So, here is how I accomplished this lovely must-call-this-function pattern.

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interface ISample
{
    public function makeSureThatThisFunctionIsCalled();
}

abstract class ASample extends TheParentClass implements ISample
{
    public function __construct ($someParams)
    {
        parent::__construct($someParams);

        $this->makeSureThatThisFunctionIsCalled();
    }
}

class Sample extends ASample
{
    public function __construct($someParams)
    {
        parent::__construct($someParams);
    }

    public function makeSureThatThisFunctionIsCalled()
    {
        // do whatever you need to do here....
    }
}

class AnotherSample extends ASample
{
    public function __construct($someParams)
    {
        parent::__construct($someParams);
    }

    public function makeSureThatThisFunctionIsCalled()
    {
        // do whatever else you need to do here....
    }
}

The code should be self explanatory for the OOP savvy folks. Here is a very short description of what happens here.

Our actual class “Sample” extends the abstract class “ASample” which in turn implements the interface “ISample” (don’t worry about extending the TheParentClass). Implementing the “ISample” will require us to actually implement the makeSureThatThisFunctionIsCalled() function somewhere either in “ASample” or “Sample” class. We need class specific implementation of the function, so “Sample” and “AnotherSample” classes implement it.

Oh great, yay! We enforced our derived classes implement a function of the interface. Big deal!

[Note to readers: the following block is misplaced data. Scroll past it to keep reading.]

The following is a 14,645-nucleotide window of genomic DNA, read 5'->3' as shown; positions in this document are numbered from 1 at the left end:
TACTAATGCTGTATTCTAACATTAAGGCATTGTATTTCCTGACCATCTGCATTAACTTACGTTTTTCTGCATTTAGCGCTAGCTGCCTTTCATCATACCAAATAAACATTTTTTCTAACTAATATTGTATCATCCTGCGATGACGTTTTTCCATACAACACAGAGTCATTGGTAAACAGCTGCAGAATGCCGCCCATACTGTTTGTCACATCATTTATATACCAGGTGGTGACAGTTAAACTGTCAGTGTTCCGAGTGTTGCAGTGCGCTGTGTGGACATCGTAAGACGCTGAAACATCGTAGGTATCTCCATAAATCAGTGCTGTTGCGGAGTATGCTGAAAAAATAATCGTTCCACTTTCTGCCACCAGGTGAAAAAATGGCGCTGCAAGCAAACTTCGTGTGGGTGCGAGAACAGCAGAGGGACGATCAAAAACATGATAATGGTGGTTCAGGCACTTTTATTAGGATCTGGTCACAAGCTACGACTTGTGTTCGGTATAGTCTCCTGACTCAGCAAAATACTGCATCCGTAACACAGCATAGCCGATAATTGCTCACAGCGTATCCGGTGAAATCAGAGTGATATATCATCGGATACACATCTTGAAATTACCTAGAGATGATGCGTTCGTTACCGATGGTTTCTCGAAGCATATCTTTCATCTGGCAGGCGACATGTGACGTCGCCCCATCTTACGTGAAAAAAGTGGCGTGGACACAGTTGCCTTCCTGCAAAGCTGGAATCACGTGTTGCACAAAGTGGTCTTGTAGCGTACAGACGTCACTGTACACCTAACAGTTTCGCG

How will we make sure that “makeSureThatThisFunctionIsCalled()” function will actually get called ?

In this sample, all the deriving class constructors call their parent::_construct which keeps bubbling up to TheParentClass so on and so forth…

So, we simply stick in “makeSureThatThisFunctionIsCalled()” in the immediate parent’s constructor and tada !!!

Our must-be-called function is surely getting called during the object’s initialization.

This may sound like a glorified initializer, but you never know. You may just need something like this.



Suicidal Pattern and Observers

Wednesday, June 17th, 2009

The other day, I came up with a sort of bizarre idea of exception handling in PHP. Not so interestingly it may be, you’ll find out as you read, this design pattern is called “Suicidal Pattern“.

The idea is around an object throwing itself as “throw self” (actually throw this) and it’s own handler catching and handling and announcing to its observers.

And here it goes:

(more…)



Update

Friday, June 12th, 2009

It’s been a while that I’ve put anything in here. Busy times !

Big news of the previous months… I brought an end to the good old times at S1 Corp after 8 years, and I moved up to the Bay Area (a.k.a. San Francisco), and started working for eMeter Corporation with some brilliant minds in the software industry. I am thrilled. Moving was a %#$^ though. Still have lots of stuff left at Los Angeles to be picked up, sold, given away in the near future.

When I was dropping the moving truck back at the U-Haul, I was told “Welcome to the better half of California!”. Time shall tell.